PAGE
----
The Forgery of Venus Review - Who Are You, Really?

Here’s my book review of The Forgery of Venus by Michael Gruber.

The Forgery of Venus (William Morrow)

The protagonist of this novel is Chaz Wilmot, an accomplished fine arts painter. He’s a brilliant technician but insecure about his creativity. His insecurity is rooted in the emotional abuse he received from his father, who was also a famous painter and intensely jealous of his son.

Author Michael Gruber (michaelgruberbooks.com)

Wilmot is also pretty much a failure at his personal relationships. He’s divorced two wives, and he’s not a particularly attentive father to his children. Then, a bizarre thing happens. Chaz volunteers as a patient in a pharmaceutical research study. He’s given a psychoactive drug that induces hallucinations. But in Chaz, the effect is unique and disturbing – he seems to bi-locate physically as well as mentally into another person’s body at another time in history. He finds himself living in Madrid in the 1650s having assumed the identity of Diego Velázquez, one of the most supremely gifted painters who ever lived.

The Rokeby Venus by Velasquez (National Gallery London)

In this past life, Chaz learns all of Velázquez’s techniques, one brushstroke at a time. Back in the present day, international criminals discover his talent and blackmail him into forging a Velasquez painting that has been missing for centuries.

I find two things remarkable about this book. First, perhaps because Gruber is married to a painter, his descriptions of painterly technique are vivid and detailed. It’s a short course in classical painting. Painters especially revere Velázquez’s Las Meninas (the Maids of Honor), which shows a little princess surrounded by her servants in the Spanish court.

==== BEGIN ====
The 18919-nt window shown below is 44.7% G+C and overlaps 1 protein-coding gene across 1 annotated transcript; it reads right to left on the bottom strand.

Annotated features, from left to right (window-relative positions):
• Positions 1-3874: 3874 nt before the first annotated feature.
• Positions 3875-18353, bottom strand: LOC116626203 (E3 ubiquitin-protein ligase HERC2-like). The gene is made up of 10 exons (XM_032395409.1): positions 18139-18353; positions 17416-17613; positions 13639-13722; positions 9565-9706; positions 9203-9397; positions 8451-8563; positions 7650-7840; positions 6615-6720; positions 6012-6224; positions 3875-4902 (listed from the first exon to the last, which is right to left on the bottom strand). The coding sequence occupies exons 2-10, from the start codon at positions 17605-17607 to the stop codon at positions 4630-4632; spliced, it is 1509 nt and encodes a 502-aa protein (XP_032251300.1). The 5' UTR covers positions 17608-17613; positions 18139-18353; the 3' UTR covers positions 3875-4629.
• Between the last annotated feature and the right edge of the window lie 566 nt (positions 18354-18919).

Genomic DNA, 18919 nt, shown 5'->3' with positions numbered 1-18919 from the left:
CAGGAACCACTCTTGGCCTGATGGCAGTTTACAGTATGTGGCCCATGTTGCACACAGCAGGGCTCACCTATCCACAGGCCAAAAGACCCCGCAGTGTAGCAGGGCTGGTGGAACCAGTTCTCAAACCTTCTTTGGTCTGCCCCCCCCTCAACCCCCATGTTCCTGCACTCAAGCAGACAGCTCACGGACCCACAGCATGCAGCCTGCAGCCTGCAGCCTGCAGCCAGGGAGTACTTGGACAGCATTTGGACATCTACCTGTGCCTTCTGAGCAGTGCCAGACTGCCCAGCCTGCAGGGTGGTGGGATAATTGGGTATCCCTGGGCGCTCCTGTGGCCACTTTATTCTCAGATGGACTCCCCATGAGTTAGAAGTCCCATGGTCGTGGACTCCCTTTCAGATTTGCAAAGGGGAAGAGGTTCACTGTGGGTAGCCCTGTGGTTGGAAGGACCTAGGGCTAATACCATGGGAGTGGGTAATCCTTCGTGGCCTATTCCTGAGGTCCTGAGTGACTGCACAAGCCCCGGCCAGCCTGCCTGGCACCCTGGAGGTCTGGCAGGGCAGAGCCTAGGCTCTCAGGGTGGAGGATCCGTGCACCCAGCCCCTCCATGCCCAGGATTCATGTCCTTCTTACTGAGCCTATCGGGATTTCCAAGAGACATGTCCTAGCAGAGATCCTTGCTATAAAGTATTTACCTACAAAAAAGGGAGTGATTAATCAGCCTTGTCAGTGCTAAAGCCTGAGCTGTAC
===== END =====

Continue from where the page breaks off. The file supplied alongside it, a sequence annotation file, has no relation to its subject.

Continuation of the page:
Las Meninas by Velasquez (Museo del Prado)

Pablo Picasso was so obsessed that he painted 58 versions of it. There are other renditions by renowned artists such as Dali, Degas, Goya, Sargent, and Whistler.

Las Meninas by Picasso (Museu Picasso)

Also remarkable is the theme of altered mental states. As Chaz shuttles back and forth between the centuries, he begins to wonder – what is reality? What is personal identity? How can you be so sure you are the person you think you are?

And – what difference would it make if your favorite painting by an old master were just a masterful fake?

Gerald Everett Jones (Gabriella Muttone Photography)

Gerald Everett Jones is the author of Bonfire of the Vanderbilts and host of the GetPublished! Radio show.

Listen to the podcast of this review:



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